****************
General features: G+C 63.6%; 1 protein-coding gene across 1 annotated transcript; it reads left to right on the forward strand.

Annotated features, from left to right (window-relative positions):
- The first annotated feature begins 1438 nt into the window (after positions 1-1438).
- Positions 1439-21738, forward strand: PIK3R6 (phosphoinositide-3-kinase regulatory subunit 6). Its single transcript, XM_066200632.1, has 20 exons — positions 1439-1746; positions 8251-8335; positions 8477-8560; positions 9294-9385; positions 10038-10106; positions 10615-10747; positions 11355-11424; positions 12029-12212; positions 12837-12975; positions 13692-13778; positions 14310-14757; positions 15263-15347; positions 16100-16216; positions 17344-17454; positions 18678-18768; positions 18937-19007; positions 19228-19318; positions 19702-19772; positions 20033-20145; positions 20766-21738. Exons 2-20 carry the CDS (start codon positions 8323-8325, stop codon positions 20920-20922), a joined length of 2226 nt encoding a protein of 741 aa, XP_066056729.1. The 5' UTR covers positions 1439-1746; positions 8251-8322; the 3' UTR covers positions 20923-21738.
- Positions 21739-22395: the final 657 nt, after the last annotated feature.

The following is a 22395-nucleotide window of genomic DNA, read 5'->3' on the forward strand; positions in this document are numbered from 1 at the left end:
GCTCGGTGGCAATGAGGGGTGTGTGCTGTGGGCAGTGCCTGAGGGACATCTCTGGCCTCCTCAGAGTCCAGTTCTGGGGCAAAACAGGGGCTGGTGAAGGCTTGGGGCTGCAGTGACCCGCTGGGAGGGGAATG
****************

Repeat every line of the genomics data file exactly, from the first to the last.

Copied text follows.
General features: G+C 63.6%; 1 protein-coding gene across 1 annotated transcript; it reads left to right on the forward strand.

Annotated features, from left to right (window-relative positions):
- The first annotated feature begins 1438 nt into the window (after positions 1-1438).
- Positions 1439-21738, forward strand: PIK3R6 (phosphoinositide-3-kinase regulatory subunit 6). Its single transcript, XM_066200632.1, has 20 exons — positions 1439-1746; positions 8251-8335; positions 8477-8560; positions 9294-9385; positions 10038-10106; positions 10615-10747; positions 11355-11424; positions 12029-12212; positions 12837-12975; positions 13692-13778; positions 14310-14757; positions 15263-15347; positions 16100-16216; positions 17344-17454; positions 18678-18768; positions 18937-19007; positions 19228-19318; positions 19702-19772; positions 20033-20145; positions 20766-21738. Exons 2-20 carry the CDS (start codon positions 8323-8325, stop codon positions 20920-20922), a joined length of 2226 nt encoding a protein of 741 aa, XP_066056729.1. The 5' UTR covers positions 1439-1746; positions 8251-8322; the 3' UTR covers positions 20923-21738.
- Positions 21739-22395: the final 657 nt, after the last annotated feature.

The following is a 22395-nucleotide window of genomic DNA, read 5'->3' on the forward strand; positions in this document are numbered from 1 at the left end:
GCTCGGTGGCAATGAGGGGTGTGTGCTGTGGGCAGTGCCTGAGGGACATCTCTGGCCTCCTCAGAGTCCAGTTCTGGGGCAAAACAGGGGCTGGTGAAGGCTTGGGGCTGCAGTGACCCGCTGGGAGGGGAATG